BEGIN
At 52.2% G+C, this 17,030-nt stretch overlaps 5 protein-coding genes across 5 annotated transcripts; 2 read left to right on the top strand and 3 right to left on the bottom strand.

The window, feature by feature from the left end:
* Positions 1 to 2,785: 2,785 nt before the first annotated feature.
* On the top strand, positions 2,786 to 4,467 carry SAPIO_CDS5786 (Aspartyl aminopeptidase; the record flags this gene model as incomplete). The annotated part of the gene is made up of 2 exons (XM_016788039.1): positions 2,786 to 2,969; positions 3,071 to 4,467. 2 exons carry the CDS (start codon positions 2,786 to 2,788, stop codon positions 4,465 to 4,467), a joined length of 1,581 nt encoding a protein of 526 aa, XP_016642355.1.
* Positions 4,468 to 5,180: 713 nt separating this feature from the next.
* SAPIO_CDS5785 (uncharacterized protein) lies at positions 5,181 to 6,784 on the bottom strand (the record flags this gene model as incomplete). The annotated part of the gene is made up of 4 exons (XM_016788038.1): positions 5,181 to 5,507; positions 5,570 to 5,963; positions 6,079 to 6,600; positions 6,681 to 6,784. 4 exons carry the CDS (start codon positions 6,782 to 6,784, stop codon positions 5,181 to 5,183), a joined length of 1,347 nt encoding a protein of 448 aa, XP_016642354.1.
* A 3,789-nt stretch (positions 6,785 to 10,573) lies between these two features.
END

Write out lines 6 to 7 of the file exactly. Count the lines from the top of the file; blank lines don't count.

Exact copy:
* SAPIO_CDS5785 (uncharacterized protein) lies at positions 5,181 to 6,784 on the bottom strand (the record flags this gene model as incomplete). The annotated part of the gene is made up of 4 exons (XM_016788038.1): positions 5,181 to 5,507; positions 5,570 to 5,963; positions 6,079 to 6,600; positions 6,681 to 6,784. 4 exons carry the CDS (start codon positions 6,782 to 6,784, stop codon positions 5,181 to 5,183), a joined length of 1,347 nt encoding a protein of 448 aa, XP_016642354.1.
* A 3,789-nt stretch (positions 6,785 to 10,573) lies between these two features.